Seven Heroes vs. many more culprits. So much for any hope that the Democrat Party will be an improvement over the Republic Party. It was a faint hope to start with; but even faint hopes in our political quagmire are a waste of time.
We are now approaching the endgame both for Gonzales and the quest for the Higgs boson, the God particle. I thought the second coming of a Monica would be what doomed Gonzo. But now we have proof from John Ashcroft's former Deputy Attorney General James Comey that beneath the affable exterior of our A.G. lurks the cold heart of Tony Soprano.
|James Comey testifies (AP)|
Call it another classic example of an out-of-control Presidential administration trampling the Constitution into the dust. It took the personal intervention of President George W. Bush in 2004 to circumvent the law, ignore the protests of his own Attorney General, and continue an illegal eavesdropping program that spied on Americans.
Even then Attorney General John Ashcroft knew what the President wanted to do was illegal and threatened to resign over the White House actions.
But Bush, as he has done so many times before and enabled by administration yes man Alberto Gonzales, put himself and his agenda above the law and proceeded, knowing that he could ride roughshod over the Constitution, stare down a cowardly Congress and ignore the inevitable court decisions that would fact his acts unconstitutional.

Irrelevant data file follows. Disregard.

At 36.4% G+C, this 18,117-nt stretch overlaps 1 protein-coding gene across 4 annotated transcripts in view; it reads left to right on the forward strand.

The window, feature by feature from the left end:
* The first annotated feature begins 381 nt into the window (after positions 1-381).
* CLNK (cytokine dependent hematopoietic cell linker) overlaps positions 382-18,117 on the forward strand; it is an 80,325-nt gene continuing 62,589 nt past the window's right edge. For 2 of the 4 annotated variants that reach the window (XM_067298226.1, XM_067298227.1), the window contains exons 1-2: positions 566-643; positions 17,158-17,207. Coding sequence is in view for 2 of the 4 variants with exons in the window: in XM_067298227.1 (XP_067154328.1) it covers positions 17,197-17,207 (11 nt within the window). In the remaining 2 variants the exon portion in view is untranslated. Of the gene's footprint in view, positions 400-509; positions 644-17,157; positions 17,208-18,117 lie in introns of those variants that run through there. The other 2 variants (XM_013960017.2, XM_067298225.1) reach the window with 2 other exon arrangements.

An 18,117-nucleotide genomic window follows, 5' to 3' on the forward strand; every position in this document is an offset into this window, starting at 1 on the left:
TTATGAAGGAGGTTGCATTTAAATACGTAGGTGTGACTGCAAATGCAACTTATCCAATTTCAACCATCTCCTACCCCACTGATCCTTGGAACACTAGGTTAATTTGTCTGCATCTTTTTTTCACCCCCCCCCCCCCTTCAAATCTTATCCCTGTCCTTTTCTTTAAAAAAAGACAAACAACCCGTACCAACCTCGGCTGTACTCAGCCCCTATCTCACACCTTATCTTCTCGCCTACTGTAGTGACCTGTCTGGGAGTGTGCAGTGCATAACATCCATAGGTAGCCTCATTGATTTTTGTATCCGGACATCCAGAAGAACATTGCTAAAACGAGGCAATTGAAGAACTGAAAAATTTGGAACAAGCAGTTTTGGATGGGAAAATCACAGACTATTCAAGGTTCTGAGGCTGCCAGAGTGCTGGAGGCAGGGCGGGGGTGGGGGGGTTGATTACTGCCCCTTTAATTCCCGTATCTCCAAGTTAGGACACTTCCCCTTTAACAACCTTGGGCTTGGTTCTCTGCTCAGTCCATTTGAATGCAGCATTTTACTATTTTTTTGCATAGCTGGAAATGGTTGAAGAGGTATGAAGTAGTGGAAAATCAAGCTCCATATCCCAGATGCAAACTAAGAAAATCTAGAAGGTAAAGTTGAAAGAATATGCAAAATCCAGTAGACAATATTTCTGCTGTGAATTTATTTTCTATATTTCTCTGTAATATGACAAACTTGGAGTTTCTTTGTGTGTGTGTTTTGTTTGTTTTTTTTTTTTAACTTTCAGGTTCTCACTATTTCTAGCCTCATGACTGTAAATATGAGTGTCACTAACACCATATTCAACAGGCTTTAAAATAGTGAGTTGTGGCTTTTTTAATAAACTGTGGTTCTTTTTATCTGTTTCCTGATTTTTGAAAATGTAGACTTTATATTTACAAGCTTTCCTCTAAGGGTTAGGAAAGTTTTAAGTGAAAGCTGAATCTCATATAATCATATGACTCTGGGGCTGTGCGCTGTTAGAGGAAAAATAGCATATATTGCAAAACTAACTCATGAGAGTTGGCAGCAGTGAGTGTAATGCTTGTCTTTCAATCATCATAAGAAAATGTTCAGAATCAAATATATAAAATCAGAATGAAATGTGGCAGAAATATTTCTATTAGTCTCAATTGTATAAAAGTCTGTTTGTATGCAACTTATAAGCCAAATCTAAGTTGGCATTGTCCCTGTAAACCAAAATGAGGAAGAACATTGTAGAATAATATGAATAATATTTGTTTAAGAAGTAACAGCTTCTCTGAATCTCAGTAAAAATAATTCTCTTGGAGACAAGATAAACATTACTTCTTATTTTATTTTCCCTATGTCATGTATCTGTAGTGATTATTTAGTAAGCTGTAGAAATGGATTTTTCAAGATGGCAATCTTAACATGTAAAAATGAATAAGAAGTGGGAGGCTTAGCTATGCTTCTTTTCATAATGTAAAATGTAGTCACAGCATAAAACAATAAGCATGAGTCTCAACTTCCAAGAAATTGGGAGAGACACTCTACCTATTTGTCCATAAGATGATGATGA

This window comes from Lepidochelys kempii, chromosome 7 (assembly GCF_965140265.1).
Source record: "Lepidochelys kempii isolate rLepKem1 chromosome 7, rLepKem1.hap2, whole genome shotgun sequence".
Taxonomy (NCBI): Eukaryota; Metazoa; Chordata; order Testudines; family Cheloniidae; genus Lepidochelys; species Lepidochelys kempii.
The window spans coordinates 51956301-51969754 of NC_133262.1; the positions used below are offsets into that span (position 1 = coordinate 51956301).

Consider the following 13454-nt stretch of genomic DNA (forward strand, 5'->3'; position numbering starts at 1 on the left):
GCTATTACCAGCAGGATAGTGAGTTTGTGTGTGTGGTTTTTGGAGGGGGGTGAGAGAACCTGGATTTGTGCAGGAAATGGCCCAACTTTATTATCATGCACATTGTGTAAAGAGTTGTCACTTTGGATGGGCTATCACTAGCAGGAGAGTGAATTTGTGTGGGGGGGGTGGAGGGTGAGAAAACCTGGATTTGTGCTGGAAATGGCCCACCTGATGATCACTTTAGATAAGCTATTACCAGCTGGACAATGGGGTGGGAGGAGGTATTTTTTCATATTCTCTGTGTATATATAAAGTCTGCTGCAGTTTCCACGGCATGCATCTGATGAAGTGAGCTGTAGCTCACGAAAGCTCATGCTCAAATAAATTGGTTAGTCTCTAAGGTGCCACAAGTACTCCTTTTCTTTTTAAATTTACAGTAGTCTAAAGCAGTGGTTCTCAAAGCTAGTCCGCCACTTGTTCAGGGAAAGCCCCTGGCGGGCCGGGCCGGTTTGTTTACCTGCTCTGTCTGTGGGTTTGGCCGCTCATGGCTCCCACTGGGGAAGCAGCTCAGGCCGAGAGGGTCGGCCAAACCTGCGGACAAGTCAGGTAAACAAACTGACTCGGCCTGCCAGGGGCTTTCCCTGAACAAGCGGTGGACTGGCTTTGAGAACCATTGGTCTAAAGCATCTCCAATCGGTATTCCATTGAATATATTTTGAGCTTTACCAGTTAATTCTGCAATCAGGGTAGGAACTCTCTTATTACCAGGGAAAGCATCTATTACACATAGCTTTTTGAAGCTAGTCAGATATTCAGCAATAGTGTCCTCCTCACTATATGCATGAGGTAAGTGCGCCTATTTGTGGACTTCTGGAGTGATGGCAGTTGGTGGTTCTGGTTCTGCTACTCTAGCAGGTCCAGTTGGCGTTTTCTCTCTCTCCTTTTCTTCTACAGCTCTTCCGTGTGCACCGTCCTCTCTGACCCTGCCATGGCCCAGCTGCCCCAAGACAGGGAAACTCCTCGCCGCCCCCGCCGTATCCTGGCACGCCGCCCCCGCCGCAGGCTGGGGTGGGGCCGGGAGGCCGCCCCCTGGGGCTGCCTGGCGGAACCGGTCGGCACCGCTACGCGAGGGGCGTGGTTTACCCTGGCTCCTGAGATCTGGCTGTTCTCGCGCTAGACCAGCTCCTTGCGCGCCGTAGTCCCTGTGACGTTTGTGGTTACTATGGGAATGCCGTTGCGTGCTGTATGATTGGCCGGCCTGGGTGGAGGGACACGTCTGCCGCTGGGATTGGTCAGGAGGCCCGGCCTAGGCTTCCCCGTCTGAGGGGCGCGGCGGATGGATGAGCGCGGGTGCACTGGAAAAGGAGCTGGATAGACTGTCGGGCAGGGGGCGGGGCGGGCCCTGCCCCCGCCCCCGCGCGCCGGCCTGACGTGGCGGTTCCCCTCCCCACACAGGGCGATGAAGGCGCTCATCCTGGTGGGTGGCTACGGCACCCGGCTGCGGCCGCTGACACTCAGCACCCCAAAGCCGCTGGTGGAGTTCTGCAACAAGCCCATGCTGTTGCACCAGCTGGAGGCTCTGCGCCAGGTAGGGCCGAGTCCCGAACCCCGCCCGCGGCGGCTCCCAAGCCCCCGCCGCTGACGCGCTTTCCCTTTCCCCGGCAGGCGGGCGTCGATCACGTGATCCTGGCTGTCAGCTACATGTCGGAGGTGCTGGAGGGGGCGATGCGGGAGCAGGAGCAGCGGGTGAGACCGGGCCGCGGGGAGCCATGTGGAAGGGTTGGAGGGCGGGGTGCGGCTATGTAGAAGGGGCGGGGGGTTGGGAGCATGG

Looks like embattled World Bank President Paul Wolfowitz is the latest casualty of the George W. Bush "Brownie you're doing a heck of a job" syndrome.
After weeks of "unqualified" support, White House officials are now backing away from Wolfie faster than a champion horse at The Kentucky Derby.
Clearly, Wolfowitz's days are numbered.
In 1952, a noted editor wrote that Dwight Eisenhower was running for president "like a dry creek." His wry observation was credited with kick-starting what until then had been a non-campaign, with the famous general mainly content to rest on the laurels of a brilliant military career.
Under pressure from their rivals, the leading Republican presidential contenders defended their conservative credentials on abortion, gun control and tax cuts in a feisty debate Tuesday night.
"Republicans should be uniting" to defeat the Democrats, implored former New York Mayor Rudy Giuliani, rather than stressing their differences with one another.